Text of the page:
Tiger Savage King, one of adland’s most famous creatives, is back with a new agency.
Except that’s not entirely accurate. Savage King points out that she’s not back because she never left the industry – having spent the past five years working as a consultant to brands, many of which insisted on non-disclosure agreements.
And while we’re being pernickety, Savage King doesn’t call her new venture an agency, either. Rather, it’s an "un-agency".
It’s called Savage & King and comprises Savage King and Will King, her husband, who founded King of Shaves in 1993 but stepped down as the chief executive in 2014.
King says the un-agency will work with brands that want "community-centric and authentic" campaigns. Its first client is Ffrees, which describes itself as the UK’s first digital "un-bank". A match made in heaven, then.
Campaign meets Savage King and King over a pot of tea at Home House in Marylebone. Savage King is ruminating on the new Premier Inn ad, which features a cover of Black’s Wonderful Life. She says she likes Katie Melua’s cover but prefers the original.
"Colin’s voice has much more emotion," according to Savage King, who is on first-name terms with Black’s singer, Colin Vearncombe, because her first commission – in her life before advertising, some 30 years ago – was to design his album cover.
She adds: "I was hanging out with some cool people before I got into advertising: Peter Saville [the Factory Records designer], Jamie Reid [whose work includes the Sex Pistols’ God Save The Queen cover]. That’s how I found out about typography."
Savage King is full of starry anecdotes. She used to race go-karts with the former Formula One champion Damon Hill (insisting she beat him) and moved in the same circles as Simon Le Bon, The Human League and Adam Ant.
Four years ago, Jay Kay, the Jamiroquai singer, asked Savage King to design the artwork for the band’s new album but she declined.
"He was like a magnified version of many bad advertising people but a lovely guy," Savage King says.
"So I had to remove myself from that situation."
During her 18-year career in agencies, Savage King built a brand for herself that no-one has matched since. She did it with work for clients such as Nike and Lynx, a devotion to fashion and a reputation as a bit of a scrapper. Then, of course, there is the ferocious name, which Savage King declines to talk about, brushing off questions as "unoriginal".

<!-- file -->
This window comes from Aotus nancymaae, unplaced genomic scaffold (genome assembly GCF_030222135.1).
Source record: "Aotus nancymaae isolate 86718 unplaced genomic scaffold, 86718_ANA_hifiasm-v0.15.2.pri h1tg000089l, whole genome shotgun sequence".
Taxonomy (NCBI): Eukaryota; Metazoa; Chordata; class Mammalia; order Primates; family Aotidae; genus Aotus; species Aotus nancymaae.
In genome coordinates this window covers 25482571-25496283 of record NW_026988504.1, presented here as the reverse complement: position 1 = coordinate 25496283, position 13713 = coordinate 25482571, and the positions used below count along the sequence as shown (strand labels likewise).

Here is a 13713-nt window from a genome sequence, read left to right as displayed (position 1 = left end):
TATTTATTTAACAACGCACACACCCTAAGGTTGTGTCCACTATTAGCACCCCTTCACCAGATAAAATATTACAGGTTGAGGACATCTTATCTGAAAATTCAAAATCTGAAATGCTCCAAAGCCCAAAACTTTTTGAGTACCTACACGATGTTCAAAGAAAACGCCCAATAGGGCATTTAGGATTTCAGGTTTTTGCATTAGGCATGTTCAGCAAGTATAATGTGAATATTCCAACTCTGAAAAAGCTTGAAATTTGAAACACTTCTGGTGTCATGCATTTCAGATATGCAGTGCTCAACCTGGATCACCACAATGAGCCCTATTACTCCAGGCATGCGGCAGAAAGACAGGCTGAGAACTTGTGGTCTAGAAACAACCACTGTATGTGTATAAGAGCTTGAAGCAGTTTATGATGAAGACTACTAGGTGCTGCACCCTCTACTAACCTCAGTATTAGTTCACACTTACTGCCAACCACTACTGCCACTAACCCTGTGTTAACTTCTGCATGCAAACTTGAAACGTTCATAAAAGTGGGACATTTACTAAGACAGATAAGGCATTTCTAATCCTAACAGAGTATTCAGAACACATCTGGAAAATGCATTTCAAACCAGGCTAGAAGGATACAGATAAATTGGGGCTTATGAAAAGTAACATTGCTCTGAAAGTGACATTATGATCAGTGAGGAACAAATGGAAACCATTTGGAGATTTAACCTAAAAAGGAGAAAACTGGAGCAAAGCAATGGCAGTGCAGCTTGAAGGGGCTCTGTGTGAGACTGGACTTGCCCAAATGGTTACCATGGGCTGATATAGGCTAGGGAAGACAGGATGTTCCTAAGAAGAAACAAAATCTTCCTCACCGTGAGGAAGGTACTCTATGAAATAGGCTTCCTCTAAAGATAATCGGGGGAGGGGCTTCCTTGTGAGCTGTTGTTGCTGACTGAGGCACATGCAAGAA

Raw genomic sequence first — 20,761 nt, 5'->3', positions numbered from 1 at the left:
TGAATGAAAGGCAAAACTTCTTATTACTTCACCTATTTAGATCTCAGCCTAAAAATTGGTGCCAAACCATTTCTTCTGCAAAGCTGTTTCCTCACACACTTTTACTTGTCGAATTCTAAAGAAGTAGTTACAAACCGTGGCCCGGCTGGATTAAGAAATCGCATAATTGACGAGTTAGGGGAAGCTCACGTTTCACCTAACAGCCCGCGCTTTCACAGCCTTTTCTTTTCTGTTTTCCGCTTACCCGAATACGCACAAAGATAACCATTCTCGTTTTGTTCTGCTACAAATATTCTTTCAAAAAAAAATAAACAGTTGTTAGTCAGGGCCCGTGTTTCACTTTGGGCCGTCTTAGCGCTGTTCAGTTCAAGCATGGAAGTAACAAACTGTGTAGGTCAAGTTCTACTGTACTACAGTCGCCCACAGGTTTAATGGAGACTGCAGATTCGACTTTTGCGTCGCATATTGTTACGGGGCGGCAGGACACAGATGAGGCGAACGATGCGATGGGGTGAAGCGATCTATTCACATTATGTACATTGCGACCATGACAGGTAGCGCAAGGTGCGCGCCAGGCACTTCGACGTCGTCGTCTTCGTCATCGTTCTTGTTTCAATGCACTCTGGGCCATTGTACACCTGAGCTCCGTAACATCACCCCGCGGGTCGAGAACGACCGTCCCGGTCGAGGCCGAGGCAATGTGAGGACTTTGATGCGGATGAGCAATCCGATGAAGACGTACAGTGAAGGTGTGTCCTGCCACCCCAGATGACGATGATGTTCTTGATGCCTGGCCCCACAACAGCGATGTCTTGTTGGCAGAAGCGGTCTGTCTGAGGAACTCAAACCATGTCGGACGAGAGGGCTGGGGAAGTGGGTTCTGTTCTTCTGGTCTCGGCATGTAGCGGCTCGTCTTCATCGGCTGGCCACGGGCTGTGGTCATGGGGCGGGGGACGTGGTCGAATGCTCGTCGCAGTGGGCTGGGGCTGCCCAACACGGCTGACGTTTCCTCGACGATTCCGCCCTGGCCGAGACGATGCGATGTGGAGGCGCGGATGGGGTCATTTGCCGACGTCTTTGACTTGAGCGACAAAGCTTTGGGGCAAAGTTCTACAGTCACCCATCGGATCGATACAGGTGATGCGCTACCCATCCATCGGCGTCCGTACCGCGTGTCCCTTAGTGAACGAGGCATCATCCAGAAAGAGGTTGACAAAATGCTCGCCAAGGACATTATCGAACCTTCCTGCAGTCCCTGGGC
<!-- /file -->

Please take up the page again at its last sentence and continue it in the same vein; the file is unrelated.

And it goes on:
But, celebrity anecdotes aside, Savage King is not the interviewee you’d expect. The extrovert sense of style is there but she is quiet, almost fragile-sounding.
"I always got bad press," she says. "People didn’t talk about my work but always asked about my clothes."
King is the more boisterous of the two. He comes across a consummate salesman and perhaps wears his shirt with one too many buttons undone. He is keenly aware of what people want, occasionally trying to coax extra anecdotes out of Savage King for the benefit of Campaign.
He jokingly describes his role in Savage & King as "the bagman", although later says that he’s "no slouch at picking up the phone and getting on a pitchlist".
"I’m in awe [of Savage King] because of what she has done and the environment she has had to do it in," King says.
Savage King says she left M&C Saatchi, where she was the deputy creative director and head of art, in 2010 because, quite frankly, she was tired: "I think we [women] have to work twice as hard because there’s a lot of testosterone in creative departments. And then it’s the hours. It’s difficult if you have kids. I don’t have children, which might say a lot without saying anything. It makes me sad sometimes.
"There are a lot of people now who are fed up with the old ways of advertising. People want to have a life and don’t want to work 18 hours a day. The big agency ways aren’t acceptable any more. It’s quality over quantity.
"It only takes a couple of seconds to come up with an idea. It’s not going to help if you just sit at your desk all day; it would probably help more to get outside and see the world."
King says: "We went into this big agency the other day, it was churning out all this stuff and I was wondering what all these people were doing. You just need one cut-through piece of creative that needs to be dropped in and then it’s amplified. I can’t see how these massive agencies do the best job of doing it. The idea just gets sanded down and gets really dull."
That’s where Savage & King comes in, using Savage King’s experience working with big brands and King’s background as an entrepreneur as the hook for clients.
Then there’s Savage King’s craft skills – something she laments seeing less and less of in today’s advertising.
She says: "For me, it’s a bit of a killer. Attention to detail is the thing that makes the difference between a bronze and a gold. At the end of the day, it’s like [Nike’s] ‘Just do it’. People think it’s really simple but making things look simple is the hardest thing in the world."
Savage King struggles to name new campaigns that she admires (Lidl’s "Dill" restaurant gets a mention) and thinks storytelling has become literal and formulaic.
"But when things get samey, something else comes in and goes whack, and changes it," she says.
"Hopefully that thing will be us but, if not, it’ll be someone else."
How Tiger earned her stripes
With her then creative partner, Paul Silburn, Savage King added to the already-impressive Levi’s canon with "planet", which introduced the country to the one-hit-wonders Babylon Zoo.
While at Bartle Bogle Hegarty London, Savage King also combined with Silburn to create the first "Lynx effect" ad.
Shortly after moving from BBH to Leagas Delaney, as the deputy creative director and head of art, Savage King got to help with the BBC’s groundbreaking ad "Perfect Day".
Savage King helped Barry M into the world of TV advertising. She came across a band called Stooshe and used them in the brand’s 2012 ad, co-writing lyrics to Things That Make You Go Mmm.